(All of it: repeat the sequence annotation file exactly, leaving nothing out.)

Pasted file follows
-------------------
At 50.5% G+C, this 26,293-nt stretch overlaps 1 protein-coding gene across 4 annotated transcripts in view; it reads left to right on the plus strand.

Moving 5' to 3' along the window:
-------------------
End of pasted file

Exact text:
At 50.5% G+C, this 26,293-nt stretch overlaps 1 protein-coding gene across 4 annotated transcripts in view; it reads left to right on the plus strand.

Moving 5' to 3' along the window: